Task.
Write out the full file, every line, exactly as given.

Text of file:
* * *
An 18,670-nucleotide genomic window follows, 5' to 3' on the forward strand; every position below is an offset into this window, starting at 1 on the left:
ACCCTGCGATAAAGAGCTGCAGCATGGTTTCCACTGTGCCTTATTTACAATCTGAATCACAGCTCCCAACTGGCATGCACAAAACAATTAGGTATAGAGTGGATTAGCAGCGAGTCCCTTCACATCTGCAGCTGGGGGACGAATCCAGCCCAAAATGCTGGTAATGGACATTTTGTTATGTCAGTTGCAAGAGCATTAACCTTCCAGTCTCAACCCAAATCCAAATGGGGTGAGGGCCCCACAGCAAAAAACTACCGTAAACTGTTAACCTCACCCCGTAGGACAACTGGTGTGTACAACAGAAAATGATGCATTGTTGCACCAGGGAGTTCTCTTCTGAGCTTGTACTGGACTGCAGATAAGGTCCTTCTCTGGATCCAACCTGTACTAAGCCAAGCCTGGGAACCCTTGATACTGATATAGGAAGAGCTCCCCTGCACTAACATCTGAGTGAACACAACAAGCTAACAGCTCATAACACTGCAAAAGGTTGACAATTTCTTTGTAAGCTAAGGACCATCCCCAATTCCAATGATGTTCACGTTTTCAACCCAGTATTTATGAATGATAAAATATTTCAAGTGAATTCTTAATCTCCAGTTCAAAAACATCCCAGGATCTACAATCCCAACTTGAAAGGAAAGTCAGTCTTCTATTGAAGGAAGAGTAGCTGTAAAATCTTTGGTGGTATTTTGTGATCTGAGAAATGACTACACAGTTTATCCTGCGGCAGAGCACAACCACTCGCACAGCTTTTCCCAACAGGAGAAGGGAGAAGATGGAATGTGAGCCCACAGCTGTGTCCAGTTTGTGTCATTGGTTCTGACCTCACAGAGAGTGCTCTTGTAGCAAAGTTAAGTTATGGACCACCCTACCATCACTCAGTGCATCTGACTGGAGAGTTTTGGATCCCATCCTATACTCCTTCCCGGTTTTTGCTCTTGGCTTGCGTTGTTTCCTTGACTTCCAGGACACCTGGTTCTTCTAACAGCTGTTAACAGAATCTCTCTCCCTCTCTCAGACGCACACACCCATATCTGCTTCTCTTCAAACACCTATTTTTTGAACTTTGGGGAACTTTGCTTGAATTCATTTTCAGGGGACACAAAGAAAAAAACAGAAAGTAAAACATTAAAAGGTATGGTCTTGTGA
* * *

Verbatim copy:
An 18,670-nucleotide genomic window follows, 5' to 3' on the forward strand; every position below is an offset into this window, starting at 1 on the left:
ACCCTGCGATAAAGAGCTGCAGCATGGTTTCCACTGTGCCTTATTTACAATCTGAATCACAGCTCCCAACTGGCATGCACAAAACAATTAGGTATAGAGTGGATTAGCAGCGAGTCCCTTCACATCTGCAGCTGGGGGACGAATCCAGCCCAAAATGCTGGTAATGGACATTTTGTTATGTCAGTTGCAAGAGCATTAACCTTCCAGTCTCAACCCAAATCCAAATGGGGTGAGGGCCCCACAGCAAAAAACTACCGTAAACTGTTAACCTCACCCCGTAGGACAACTGGTGTGTACAACAGAAAATGATGCATTGTTGCACCAGGGAGTTCTCTTCTGAGCTTGTACTGGACTGCAGATAAGGTCCTTCTCTGGATCCAACCTGTACTAAGCCAAGCCTGGGAACCCTTGATACTGATATAGGAAGAGCTCCCCTGCACTAACATCTGAGTGAACACAACAAGCTAACAGCTCATAACACTGCAAAAGGTTGACAATTTCTTTGTAAGCTAAGGACCATCCCCAATTCCAATGATGTTCACGTTTTCAACCCAGTATTTATGAATGATAAAATATTTCAAGTGAATTCTTAATCTCCAGTTCAAAAACATCCCAGGATCTACAATCCCAACTTGAAAGGAAAGTCAGTCTTCTATTGAAGGAAGAGTAGCTGTAAAATCTTTGGTGGTATTTTGTGATCTGAGAAATGACTACACAGTTTATCCTGCGGCAGAGCACAACCACTCGCACAGCTTTTCCCAACAGGAGAAGGGAGAAGATGGAATGTGAGCCCACAGCTGTGTCCAGTTTGTGTCATTGGTTCTGACCTCACAGAGAGTGCTCTTGTAGCAAAGTTAAGTTATGGACCACCCTACCATCACTCAGTGCATCTGACTGGAGAGTTTTGGATCCCATCCTATACTCCTTCCCGGTTTTTGCTCTTGGCTTGCGTTGTTTCCTTGACTTCCAGGACACCTGGTTCTTCTAACAGCTGTTAACAGAATCTCTCTCCCTCTCTCAGACGCACACACCCATATCTGCTTCTCTTCAAACACCTATTTTTTGAACTTTGGGGAACTTTGCTTGAATTCATTTTCAGGGGACACAAAGAAAAAAACAGAAAGTAAAACATTAAAAGGTATGGTCTTGTGA